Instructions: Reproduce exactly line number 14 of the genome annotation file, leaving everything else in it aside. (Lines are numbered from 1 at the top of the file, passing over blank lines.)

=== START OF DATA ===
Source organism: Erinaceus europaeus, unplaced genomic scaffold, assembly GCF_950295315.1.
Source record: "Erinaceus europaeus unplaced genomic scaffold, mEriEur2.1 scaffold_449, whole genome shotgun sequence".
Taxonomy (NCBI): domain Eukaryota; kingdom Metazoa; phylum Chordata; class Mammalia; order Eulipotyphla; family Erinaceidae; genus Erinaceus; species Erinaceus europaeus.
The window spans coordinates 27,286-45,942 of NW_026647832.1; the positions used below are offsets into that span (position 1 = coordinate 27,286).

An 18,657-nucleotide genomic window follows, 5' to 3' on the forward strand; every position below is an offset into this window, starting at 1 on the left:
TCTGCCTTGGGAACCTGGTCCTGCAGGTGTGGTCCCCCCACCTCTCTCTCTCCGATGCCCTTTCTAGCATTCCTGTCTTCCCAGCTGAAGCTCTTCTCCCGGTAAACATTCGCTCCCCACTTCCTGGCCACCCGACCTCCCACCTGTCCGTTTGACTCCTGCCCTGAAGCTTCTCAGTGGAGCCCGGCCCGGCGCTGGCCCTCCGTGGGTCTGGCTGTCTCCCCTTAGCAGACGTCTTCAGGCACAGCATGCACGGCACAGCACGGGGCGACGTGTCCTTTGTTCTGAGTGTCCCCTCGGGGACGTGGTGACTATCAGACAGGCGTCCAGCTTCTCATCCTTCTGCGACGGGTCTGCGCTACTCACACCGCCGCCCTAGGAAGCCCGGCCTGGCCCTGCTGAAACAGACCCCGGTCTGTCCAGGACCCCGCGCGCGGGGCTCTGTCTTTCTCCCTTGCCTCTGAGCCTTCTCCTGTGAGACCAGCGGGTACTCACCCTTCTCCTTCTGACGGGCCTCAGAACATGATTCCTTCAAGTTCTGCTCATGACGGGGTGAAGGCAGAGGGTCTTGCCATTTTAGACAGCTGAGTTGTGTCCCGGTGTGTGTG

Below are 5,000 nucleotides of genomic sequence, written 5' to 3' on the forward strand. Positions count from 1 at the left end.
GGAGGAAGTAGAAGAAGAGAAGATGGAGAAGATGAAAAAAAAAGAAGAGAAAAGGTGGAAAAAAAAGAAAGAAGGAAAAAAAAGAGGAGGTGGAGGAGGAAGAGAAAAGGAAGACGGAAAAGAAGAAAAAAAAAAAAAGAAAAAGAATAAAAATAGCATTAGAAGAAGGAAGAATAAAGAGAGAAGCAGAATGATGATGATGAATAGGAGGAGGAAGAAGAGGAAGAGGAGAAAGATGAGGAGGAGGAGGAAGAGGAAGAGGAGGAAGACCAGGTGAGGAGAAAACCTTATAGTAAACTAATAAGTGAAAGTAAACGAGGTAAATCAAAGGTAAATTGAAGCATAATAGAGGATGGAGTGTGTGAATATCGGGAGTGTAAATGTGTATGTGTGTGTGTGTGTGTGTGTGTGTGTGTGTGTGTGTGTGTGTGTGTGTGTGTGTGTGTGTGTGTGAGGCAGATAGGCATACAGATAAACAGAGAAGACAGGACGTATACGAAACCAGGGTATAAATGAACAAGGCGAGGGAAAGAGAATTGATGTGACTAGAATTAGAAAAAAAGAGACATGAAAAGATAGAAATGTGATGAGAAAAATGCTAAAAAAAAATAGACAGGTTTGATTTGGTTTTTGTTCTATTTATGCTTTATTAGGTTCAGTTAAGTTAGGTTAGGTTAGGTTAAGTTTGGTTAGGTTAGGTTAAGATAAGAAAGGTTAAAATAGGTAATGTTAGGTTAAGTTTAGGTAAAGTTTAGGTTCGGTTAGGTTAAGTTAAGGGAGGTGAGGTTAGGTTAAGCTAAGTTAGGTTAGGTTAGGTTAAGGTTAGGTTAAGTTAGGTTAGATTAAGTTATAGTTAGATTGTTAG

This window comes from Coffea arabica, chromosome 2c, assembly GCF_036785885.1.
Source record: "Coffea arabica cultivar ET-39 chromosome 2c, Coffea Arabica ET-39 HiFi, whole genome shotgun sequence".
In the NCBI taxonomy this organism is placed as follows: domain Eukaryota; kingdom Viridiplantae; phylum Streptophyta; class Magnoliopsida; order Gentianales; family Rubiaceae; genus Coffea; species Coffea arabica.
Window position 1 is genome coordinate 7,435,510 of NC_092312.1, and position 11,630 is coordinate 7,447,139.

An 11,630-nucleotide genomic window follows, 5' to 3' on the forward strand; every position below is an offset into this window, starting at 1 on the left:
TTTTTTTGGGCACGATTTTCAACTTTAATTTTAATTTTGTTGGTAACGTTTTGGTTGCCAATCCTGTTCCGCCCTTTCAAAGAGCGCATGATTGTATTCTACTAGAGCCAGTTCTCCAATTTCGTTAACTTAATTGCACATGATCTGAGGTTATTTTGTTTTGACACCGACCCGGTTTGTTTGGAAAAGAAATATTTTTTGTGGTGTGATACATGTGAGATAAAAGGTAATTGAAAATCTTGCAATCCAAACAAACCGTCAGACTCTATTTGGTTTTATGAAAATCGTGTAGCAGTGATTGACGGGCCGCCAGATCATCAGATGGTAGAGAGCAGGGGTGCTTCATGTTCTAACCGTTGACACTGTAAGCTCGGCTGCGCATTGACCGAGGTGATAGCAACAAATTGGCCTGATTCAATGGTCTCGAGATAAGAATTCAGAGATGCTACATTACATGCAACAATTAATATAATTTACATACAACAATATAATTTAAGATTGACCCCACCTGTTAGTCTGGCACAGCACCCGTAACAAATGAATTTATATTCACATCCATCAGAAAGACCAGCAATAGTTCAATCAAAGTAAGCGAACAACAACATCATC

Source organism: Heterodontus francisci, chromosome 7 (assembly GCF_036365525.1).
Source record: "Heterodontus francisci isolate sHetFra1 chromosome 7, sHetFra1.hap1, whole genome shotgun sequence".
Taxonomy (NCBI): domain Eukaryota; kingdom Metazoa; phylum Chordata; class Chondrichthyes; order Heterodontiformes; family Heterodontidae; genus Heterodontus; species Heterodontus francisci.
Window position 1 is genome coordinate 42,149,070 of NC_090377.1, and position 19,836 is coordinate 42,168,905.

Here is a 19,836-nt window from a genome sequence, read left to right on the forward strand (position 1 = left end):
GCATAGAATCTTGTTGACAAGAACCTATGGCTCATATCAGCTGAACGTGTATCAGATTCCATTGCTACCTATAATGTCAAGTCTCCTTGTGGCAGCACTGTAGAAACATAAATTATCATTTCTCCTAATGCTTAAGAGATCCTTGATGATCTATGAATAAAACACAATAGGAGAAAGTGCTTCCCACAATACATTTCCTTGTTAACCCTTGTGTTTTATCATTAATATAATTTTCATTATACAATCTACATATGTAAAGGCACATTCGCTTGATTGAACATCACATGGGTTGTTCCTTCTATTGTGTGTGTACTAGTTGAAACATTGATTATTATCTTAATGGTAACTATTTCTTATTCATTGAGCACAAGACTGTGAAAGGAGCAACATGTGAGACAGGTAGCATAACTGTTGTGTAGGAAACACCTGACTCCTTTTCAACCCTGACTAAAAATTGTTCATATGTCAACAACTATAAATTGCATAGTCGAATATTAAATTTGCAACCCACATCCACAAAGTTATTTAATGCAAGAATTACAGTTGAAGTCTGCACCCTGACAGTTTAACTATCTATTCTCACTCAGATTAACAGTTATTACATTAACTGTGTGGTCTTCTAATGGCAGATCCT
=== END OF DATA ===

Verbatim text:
TTTTTTTGGGCACGATTTTCAACTTTAATTTTAATTTTGTTGGTAACGTTTTGGTTGCCAATCCTGTTCCGCCCTTTCAAAGAGCGCATGATTGTATTCTACTAGAGCCAGTTCTCCAATTTCGTTAACTTAATTGCACATGATCTGAGGTTATTTTGTTTTGACACCGACCCGGTTTGTTTGGAAAAGAAATATTTTTTGTGGTGTGATACATGTGAGATAAAAGGTAATTGAAAATCTTGCAATCCAAACAAACCGTCAGACTCTATTTGGTTTTATGAAAATCGTGTAGCAGTGATTGACGGGCCGCCAGATCATCAGATGGTAGAGAGCAGGGGTGCTTCATGTTCTAACCGTTGACACTGTAAGCTCGGCTGCGCATTGACCGAGGTGATAGCAACAAATTGGCCTGATTCAATGGTCTCGAGATAAGAATTCAGAGATGCTACATTACATGCAACAATTAATATAATTTACATACAACAATATAATTTAAGATTGACCCCACCTGTTAGTCTGGCACAGCACCCGTAACAAATGAATTTATATTCACATCCATCAGAAAGACCAGCAATAGTTCAATCAAAGTAAGCGAACAACAACATCATC